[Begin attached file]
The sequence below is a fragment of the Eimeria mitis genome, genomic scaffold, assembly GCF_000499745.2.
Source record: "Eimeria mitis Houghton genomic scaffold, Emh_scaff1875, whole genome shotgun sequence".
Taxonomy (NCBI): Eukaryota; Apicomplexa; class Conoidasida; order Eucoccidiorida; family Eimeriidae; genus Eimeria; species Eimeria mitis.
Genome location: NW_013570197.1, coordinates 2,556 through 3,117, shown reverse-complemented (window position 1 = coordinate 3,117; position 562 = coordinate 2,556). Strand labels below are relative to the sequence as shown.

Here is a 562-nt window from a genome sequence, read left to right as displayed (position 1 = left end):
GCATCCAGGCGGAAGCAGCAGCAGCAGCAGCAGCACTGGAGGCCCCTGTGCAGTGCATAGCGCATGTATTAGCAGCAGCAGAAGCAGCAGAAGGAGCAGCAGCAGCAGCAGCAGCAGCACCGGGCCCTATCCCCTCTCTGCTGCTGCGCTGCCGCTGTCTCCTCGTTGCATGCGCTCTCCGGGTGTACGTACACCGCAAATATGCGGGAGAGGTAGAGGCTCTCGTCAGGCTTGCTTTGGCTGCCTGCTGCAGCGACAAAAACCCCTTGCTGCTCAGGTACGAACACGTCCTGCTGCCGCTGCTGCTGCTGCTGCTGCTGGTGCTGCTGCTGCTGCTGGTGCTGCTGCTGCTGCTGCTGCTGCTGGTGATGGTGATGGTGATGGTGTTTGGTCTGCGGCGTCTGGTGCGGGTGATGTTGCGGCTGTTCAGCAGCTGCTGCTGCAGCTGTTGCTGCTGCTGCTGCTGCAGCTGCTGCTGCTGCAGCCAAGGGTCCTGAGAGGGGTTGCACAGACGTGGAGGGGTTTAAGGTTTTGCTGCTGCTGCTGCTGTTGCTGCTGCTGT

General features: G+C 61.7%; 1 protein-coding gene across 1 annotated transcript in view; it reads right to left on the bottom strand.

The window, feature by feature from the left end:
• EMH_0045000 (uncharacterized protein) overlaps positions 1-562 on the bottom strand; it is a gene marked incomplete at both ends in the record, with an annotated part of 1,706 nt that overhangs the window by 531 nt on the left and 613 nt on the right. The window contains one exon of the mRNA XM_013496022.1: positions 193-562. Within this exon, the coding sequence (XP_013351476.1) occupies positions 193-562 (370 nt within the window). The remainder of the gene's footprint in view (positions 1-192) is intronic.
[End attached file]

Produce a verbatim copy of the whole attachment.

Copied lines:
The sequence below is a fragment of the Eimeria mitis genome, genomic scaffold, assembly GCF_000499745.2.
Source record: "Eimeria mitis Houghton genomic scaffold, Emh_scaff1875, whole genome shotgun sequence".
Taxonomy (NCBI): Eukaryota; Apicomplexa; class Conoidasida; order Eucoccidiorida; family Eimeriidae; genus Eimeria; species Eimeria mitis.
Genome location: NW_013570197.1, coordinates 2,556 through 3,117, shown reverse-complemented (window position 1 = coordinate 3,117; position 562 = coordinate 2,556). Strand labels below are relative to the sequence as shown.

Here is a 562-nt window from a genome sequence, read left to right as displayed (position 1 = left end):
GCATCCAGGCGGAAGCAGCAGCAGCAGCAGCAGCACTGGAGGCCCCTGTGCAGTGCATAGCGCATGTATTAGCAGCAGCAGAAGCAGCAGAAGGAGCAGCAGCAGCAGCAGCAGCAGCACCGGGCCCTATCCCCTCTCTGCTGCTGCGCTGCCGCTGTCTCCTCGTTGCATGCGCTCTCCGGGTGTACGTACACCGCAAATATGCGGGAGAGGTAGAGGCTCTCGTCAGGCTTGCTTTGGCTGCCTGCTGCAGCGACAAAAACCCCTTGCTGCTCAGGTACGAACACGTCCTGCTGCCGCTGCTGCTGCTGCTGCTGCTGGTGCTGCTGCTGCTGCTGGTGCTGCTGCTGCTGCTGCTGCTGCTGGTGATGGTGATGGTGATGGTGTTTGGTCTGCGGCGTCTGGTGCGGGTGATGTTGCGGCTGTTCAGCAGCTGCTGCTGCAGCTGTTGCTGCTGCTGCTGCTGCAGCTGCTGCTGCTGCAGCCAAGGGTCCTGAGAGGGGTTGCACAGACGTGGAGGGGTTTAAGGTTTTGCTGCTGCTGCTGCTGTTGCTGCTGCTGT

General features: G+C 61.7%; 1 protein-coding gene across 1 annotated transcript in view; it reads right to left on the bottom strand.

The window, feature by feature from the left end:
• EMH_0045000 (uncharacterized protein) overlaps positions 1-562 on the bottom strand; it is a gene marked incomplete at both ends in the record, with an annotated part of 1,706 nt that overhangs the window by 531 nt on the left and 613 nt on the right. The window contains one exon of the mRNA XM_013496022.1: positions 193-562. Within this exon, the coding sequence (XP_013351476.1) occupies positions 193-562 (370 nt within the window). The remainder of the gene's footprint in view (positions 1-192) is intronic.